Despite claims by health agencies and tobacco control groups that flavored disposable vapes would ignite a new “epidemic” of youth vaping, fewer American students vaped in 2023 than vaped last year. The decline extended a trend in place since the 2019 youth vaping high-water mark.
The results come from National Youth Tobacco Survey (NYTS) preliminary data, released in today’s CDC Morbidity and Mortality Weekly Report. The NYTS, conducted annually by the CDC and the FDA Center for Tobacco Products (CTP), was administered this year between March 9 and June 16 to a representative sample of 22,069 American middle school (grades 6–8) and high school (grades 9–12) students. The complete results will be released around the end of the year.
The story of declining youth vaping, however, will not be the narrative shared by public health agencies. As they did after last year’s encouraging NYTS results, the FDA and CDC will continue to cite grave concerns over flavored products “targeted at youth,” disposable vapes, and anything that helps maintain the story of a dangerous “epidemic” of youth usage.
Vaping by middle and high school students has now declined 61.5 percent since its 2019 peak. Past-30 day vaping by students in grades 6-12 was at just 7.7 percent in 2023—down from 20.0 percent in 2019, when claims that vaping had “hooked a new generation” to nicotine were heard daily.
Since 2019, when more than a quarter of high school students surveyed had tried vaping within the past 30 days, high school vaping has declined by 63.6 percent (27.5 to 10.0 percent). Middle school past-30 day use increased slightly this year (from 3.6 percent in 2022 to 4.6 percent), but has declined overall by 56.2 percent since 2019.
In 2019, many believed youth vaping was a juggernaut of dangerous behavior that only draconian laws and regulations could tame. In retrospect, it may have been more like a teenage fad—more disturbing to parents and teachers than hula-hoops or Tamagotchis, but similarly fueled by the mysterious elements that drive any momentarily popular activity. It’s worth remembering that, even at its height, more than 70 percent of high school students never tried vaping.
High school vaping has now fallen to its lowest rate (10.0 percent) since 2013—and smoking cigarettes has nearly disappeared from schools altogether.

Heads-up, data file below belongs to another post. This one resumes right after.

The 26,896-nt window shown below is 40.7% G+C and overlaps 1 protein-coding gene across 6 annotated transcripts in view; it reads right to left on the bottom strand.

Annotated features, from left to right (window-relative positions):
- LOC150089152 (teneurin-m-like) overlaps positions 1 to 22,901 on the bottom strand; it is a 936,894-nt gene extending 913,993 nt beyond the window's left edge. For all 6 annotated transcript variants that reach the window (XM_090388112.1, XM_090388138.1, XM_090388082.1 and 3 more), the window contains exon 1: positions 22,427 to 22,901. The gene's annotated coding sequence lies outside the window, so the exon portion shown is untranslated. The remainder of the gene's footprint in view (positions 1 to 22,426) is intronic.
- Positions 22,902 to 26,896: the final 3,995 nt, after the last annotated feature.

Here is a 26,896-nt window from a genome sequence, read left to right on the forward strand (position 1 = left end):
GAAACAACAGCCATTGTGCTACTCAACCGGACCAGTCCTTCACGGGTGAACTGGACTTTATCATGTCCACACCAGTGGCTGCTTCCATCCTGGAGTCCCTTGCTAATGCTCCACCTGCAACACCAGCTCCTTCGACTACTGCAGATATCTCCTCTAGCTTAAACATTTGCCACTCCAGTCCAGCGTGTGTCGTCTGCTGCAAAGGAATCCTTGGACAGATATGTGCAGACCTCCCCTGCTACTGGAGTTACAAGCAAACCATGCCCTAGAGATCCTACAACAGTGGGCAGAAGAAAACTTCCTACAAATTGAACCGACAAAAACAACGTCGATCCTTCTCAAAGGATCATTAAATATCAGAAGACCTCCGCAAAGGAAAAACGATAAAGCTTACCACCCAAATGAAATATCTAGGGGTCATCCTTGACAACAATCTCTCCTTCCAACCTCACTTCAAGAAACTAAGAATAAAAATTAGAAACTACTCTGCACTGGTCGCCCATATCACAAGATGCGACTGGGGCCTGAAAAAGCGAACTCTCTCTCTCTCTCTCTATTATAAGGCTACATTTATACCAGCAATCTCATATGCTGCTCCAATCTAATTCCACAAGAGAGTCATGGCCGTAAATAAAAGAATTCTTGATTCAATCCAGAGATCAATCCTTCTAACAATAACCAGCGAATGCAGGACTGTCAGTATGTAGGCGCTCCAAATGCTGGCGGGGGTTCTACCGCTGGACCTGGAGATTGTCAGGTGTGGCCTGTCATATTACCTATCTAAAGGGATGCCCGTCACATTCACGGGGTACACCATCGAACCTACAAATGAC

Past-30 day smoking among all grades was at 1.6 percent—the third year in a row it has remained below 2.0 percent—and among high school students it was just 1.9 percent. Even fewer teenagers used smokeless tobacco (1.2 percent) or nicotine pouches (1.5 percent).
Disposable vapes led the way among favored devices by teenage users, which probably says more about the market than it does about teenagers. Kids vape what’s available, and fruit-flavored disposables are the most popular products among vapers of all ages, and therefore the most available.
Disposables were most often used device type at 60.7 percent—an increase over last year’s 55.3 percent. Pod vapes sank in popularity, from 25.2 percent in 2022 to 16.1 percent this year. And use of open-system vapes (refillable devices) fell from 6.7 last year to just 5.9 percent in 2023.
Amazingly, 17.3 percent of past 30 day users didn’t know what kind of vape they had used—an increase from 12.8 percent last year. That result is never reported by major news outlets, but it says a lot about the lack of commitment to vaping shown by nearly one in five of those who report doing it.
Among brands used, Elf Bar crushed the competition. It was listed on 56.7 percent of survey responses (users could choose multiple answers), far outpacing second-place finisher “Not sure or don’t know” (23.9 percent). Esco Bar was third (21.6 percent), Vuse finished fourth (20.7 percent), “Some other brand not listed” was fifth (17.3 percent), and poor Juul—once the leader in illicit youth usage—finished in sixth place (16.5 percent).
Journalists: You ran breathless pieces about disposables–some with sales data clearly supplied to you by Altria or Reynolds–and what happened?
Cigarette sales down, youth vaping down, adult vaping up.
Proud of yourselves?
— Gregory Conley (@GregTHR) November 2, 2023
Notably, Puff Bar—the NYTS brand leader in both 2021 and 2022—didn’t even appear on this year’s list of favorite brands. That’s something the CDC and FDA should get used to, as disposable manufacturers change the names and appearance of their products to avoid enforcement. Now that the manufacturers and distributors of “unauthorized” disposables are being targeted not just by the FDA, but also by their Big Tobacco vape competitors, expect the disposable brand landscape to get scrambled and rearranged every few months.
Fruit flavors were the most popular among NYTS participants, with 63.4 percent listing those among the flavors they had used in the past 30 days. “Candy, desserts or other sweets” followed, at 35.0 percent, and mint and menthol both came in above 20 percent. In fifth place (11.6 percent) came “Unflavored”—and here we should mention that bored students might just mess around with their answers. Unflavored vapes are uncommon and unlikely to be popular in mass-market vape outlets.
A large number (57.9 percent) of teenage vapers said they used products with the name “Ice,” which lines up almost perfectly with the number who reported using disposables. Many disposables bear the descriptor “ice” in the flavor name to denote a menthol or menthol-like coolness.
The federal agencies will undoubtedly trumpet the popularity of non-tobacco vape flavors in their press releases, claiming that flavors “drive” youth use of vaping products. In reality, flavored vapes are simply the products preferred by adult users, and kids are forced to use whatever is available.